I really enjoyed this book. It probably helps that I was in exactly the right frame of mind for reading it when I did. It’s the summer holidays and I was in the mood for a not-too-taxing, enjoyable, flim-flam, laugh-filled book, and this one ticked all the boxes.
I liked April and Vi. April was enjoyably scatty and contrasted nicely with Vi’s responsibility. I loved that they did dumb things and the way they tried to hide their parent-free lifestyle was like a screwball comedy at times.
I also liked the very frank way this book talks about sex. I know this might put some people off, but it was actually done in a mature way, with info thrown in on contraception, STDs and the emphasis was on being in a loving relationship. Okay, so the loving relationship bit didn’t quite go to plan, but still.
The biggest problem I had with this book, and the problem I suspect others may also have, is that it takes a fantastic leap of faith to think that two teenagers, both of whom come from loving, involved homes, would get left on their own in a house for months on end without anyone finding out. Seriously, April has a fairly protective dad and stepmother, but they seem to be happy with a couple of emails from Vi’s ‘mum’ before letting their daughter go and live with her.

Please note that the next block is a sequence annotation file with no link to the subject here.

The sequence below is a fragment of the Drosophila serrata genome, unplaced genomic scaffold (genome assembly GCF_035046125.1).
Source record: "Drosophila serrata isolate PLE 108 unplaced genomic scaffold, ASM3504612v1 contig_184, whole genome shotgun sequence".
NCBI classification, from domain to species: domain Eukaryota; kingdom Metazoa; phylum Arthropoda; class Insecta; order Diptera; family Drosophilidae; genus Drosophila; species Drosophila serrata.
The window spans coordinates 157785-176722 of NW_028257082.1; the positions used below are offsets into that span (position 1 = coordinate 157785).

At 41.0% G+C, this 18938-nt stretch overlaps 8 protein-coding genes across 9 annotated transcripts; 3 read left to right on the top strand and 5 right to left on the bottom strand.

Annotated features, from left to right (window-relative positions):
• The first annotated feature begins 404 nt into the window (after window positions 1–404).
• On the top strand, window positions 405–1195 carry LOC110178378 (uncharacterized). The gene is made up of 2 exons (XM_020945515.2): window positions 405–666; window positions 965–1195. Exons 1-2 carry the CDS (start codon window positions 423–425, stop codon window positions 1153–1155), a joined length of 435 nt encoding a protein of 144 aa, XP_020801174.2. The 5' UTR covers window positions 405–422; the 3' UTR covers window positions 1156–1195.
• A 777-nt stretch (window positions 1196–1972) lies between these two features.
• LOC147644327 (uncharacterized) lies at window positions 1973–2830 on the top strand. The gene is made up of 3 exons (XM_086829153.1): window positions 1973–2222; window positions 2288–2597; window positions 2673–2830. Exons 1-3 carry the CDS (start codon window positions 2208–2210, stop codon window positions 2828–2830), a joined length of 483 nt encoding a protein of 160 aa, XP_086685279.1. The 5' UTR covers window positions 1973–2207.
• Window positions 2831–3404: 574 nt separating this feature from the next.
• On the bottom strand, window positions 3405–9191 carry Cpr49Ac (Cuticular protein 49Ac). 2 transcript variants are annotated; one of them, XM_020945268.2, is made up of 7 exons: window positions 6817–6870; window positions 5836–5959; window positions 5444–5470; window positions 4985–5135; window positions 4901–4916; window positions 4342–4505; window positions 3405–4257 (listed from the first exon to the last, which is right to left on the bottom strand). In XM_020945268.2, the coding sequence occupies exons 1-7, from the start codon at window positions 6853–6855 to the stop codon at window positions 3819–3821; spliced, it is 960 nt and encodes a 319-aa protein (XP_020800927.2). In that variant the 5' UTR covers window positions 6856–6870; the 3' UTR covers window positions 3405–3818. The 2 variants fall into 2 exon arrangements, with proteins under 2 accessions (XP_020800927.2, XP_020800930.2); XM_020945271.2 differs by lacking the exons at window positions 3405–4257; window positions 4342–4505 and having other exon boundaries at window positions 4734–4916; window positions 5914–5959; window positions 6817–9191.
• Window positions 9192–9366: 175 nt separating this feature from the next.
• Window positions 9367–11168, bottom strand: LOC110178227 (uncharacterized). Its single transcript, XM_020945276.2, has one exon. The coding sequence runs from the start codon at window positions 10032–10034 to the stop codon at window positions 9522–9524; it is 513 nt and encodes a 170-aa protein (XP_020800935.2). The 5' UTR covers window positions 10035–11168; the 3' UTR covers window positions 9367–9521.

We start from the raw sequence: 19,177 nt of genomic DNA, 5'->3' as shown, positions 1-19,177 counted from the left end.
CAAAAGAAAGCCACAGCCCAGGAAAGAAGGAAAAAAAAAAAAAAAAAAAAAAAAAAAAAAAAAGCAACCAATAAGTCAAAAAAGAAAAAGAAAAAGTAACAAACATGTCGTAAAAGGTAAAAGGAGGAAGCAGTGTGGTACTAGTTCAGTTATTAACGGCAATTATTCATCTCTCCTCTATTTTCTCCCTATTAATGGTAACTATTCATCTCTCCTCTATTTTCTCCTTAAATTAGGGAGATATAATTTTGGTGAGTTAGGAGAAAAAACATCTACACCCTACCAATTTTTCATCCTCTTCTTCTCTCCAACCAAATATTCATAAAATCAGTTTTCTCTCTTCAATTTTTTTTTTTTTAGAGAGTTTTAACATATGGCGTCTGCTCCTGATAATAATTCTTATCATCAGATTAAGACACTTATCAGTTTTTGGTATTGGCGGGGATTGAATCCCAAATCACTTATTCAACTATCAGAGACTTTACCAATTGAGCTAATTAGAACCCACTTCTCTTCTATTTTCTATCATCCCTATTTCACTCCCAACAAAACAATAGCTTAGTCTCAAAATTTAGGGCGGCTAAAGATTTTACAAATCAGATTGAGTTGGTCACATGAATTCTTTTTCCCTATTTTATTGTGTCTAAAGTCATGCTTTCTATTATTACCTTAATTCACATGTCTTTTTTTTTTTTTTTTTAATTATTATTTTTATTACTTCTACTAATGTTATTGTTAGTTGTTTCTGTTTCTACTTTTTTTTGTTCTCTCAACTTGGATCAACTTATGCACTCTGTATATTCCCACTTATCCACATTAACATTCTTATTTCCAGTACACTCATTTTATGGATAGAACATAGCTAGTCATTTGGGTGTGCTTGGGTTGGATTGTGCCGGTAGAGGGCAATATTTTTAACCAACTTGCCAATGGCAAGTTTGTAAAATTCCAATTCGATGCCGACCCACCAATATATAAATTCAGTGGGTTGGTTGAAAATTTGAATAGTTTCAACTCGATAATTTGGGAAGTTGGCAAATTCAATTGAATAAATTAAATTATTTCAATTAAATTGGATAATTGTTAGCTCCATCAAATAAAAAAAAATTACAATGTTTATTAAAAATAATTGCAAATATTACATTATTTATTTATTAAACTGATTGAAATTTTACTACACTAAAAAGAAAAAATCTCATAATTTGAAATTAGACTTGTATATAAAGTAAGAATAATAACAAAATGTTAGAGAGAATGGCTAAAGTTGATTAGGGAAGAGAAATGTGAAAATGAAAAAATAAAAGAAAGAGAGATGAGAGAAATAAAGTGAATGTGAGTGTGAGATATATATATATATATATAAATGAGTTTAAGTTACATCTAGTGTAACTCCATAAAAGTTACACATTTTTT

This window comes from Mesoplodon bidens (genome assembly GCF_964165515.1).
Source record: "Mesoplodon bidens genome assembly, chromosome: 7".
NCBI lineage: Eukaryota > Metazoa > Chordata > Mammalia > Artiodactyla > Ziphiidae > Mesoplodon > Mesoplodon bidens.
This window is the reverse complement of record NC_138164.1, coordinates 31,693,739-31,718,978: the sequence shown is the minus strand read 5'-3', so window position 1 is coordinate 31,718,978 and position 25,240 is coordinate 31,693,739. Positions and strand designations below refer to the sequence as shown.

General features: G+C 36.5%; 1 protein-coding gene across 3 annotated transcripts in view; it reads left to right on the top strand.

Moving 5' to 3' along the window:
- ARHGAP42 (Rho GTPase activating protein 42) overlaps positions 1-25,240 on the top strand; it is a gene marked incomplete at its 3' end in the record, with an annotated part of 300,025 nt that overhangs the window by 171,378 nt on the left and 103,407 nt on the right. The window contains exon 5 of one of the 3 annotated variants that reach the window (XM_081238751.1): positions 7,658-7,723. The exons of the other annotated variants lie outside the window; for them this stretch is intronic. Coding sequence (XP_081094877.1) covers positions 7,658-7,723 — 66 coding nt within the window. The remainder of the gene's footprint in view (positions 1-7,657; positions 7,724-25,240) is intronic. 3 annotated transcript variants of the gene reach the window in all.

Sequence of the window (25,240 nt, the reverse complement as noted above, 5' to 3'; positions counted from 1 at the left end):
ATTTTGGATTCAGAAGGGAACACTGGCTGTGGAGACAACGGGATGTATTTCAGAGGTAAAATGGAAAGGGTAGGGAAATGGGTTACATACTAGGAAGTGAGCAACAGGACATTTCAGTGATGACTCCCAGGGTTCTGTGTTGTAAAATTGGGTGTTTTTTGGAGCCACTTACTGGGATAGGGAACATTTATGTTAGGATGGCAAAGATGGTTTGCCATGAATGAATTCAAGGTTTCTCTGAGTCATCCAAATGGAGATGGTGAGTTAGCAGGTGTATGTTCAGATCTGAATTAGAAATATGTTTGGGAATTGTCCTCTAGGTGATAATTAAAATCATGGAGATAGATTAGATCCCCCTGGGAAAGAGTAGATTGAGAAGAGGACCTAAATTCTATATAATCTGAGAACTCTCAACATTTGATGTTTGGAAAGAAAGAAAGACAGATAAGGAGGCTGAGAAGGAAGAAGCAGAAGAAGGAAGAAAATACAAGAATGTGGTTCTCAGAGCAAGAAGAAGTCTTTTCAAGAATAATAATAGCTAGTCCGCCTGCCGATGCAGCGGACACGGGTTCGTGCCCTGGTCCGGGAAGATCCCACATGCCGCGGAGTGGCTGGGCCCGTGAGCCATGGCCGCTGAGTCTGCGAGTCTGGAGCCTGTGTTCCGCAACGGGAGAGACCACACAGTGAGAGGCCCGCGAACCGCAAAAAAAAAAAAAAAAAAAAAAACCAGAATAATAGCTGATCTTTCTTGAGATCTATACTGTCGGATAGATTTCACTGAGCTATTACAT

I read the chapter where this happens, and then I re-read it. And then I just decided to go with it. I mean, I guess it’s not impossible. Just pretty implausible. And I believe crazier things in YA lit - angels, vampires, demons, superheroes, magic spells - so why not this?
Once I just decided to make that huge leap of faith, I really enjoyed the book. April’s dad is well off, and he gives her $1000 a month to spend on groceries, pay towards bills, buy petrol and as an allowance. So what’s the first thing she buys? A hot tub! Yes! This really made me laugh, because it’s so exactly what I would have done with $1000 when I was sixteen, and then I’d have just lived on cereal for the rest of the month.
There are plenty of other crazy shenanigans, too. They get a cat. Obviously. They skip school so they can go to the Planned Parenthood clinic. They lie almost constantly to their parents. It all makes for a really engaging, fun book with a plot that goes all over the place. All in all, I’d say this is a great summer read.